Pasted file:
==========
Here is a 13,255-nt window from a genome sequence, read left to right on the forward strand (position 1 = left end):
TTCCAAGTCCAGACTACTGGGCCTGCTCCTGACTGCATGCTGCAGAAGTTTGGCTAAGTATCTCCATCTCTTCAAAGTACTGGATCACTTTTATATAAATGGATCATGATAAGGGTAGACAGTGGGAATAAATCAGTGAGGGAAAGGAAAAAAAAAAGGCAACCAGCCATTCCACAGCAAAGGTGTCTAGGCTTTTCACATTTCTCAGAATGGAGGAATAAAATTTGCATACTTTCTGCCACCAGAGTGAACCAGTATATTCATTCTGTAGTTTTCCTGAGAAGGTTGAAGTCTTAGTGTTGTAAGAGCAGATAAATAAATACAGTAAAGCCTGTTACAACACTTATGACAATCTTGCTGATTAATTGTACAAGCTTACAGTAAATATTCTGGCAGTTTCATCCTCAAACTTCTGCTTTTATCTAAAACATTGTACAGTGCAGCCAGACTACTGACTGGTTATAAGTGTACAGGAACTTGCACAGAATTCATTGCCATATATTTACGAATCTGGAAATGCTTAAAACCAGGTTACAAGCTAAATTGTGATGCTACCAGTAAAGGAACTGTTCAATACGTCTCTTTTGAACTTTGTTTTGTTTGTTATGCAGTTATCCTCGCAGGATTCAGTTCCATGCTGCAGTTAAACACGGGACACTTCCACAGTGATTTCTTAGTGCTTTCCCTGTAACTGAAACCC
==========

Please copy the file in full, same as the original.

Here is a 13,255-nt window from a genome sequence, read left to right on the forward strand (position 1 = left end):
TTCCAAGTCCAGACTACTGGGCCTGCTCCTGACTGCATGCTGCAGAAGTTTGGCTAAGTATCTCCATCTCTTCAAAGTACTGGATCACTTTTATATAAATGGATCATGATAAGGGTAGACAGTGGGAATAAATCAGTGAGGGAAAGGAAAAAAAAAAGGCAACCAGCCATTCCACAGCAAAGGTGTCTAGGCTTTTCACATTTCTCAGAATGGAGGAATAAAATTTGCATACTTTCTGCCACCAGAGTGAACCAGTATATTCATTCTGTAGTTTTCCTGAGAAGGTTGAAGTCTTAGTGTTGTAAGAGCAGATAAATAAATACAGTAAAGCCTGTTACAACACTTATGACAATCTTGCTGATTAATTGTACAAGCTTACAGTAAATATTCTGGCAGTTTCATCCTCAAACTTCTGCTTTTATCTAAAACATTGTACAGTGCAGCCAGACTACTGACTGGTTATAAGTGTACAGGAACTTGCACAGAATTCATTGCCATATATTTACGAATCTGGAAATGCTTAAAACCAGGTTACAAGCTAAATTGTGATGCTACCAGTAAAGGAACTGTTCAATACGTCTCTTTTGAACTTTGTTTTGTTTGTTATGCAGTTATCCTCGCAGGATTCAGTTCCATGCTGCAGTTAAACACGGGACACTTCCACAGTGATTTCTTAGTGCTTTCCCTGTAACTGAAACCC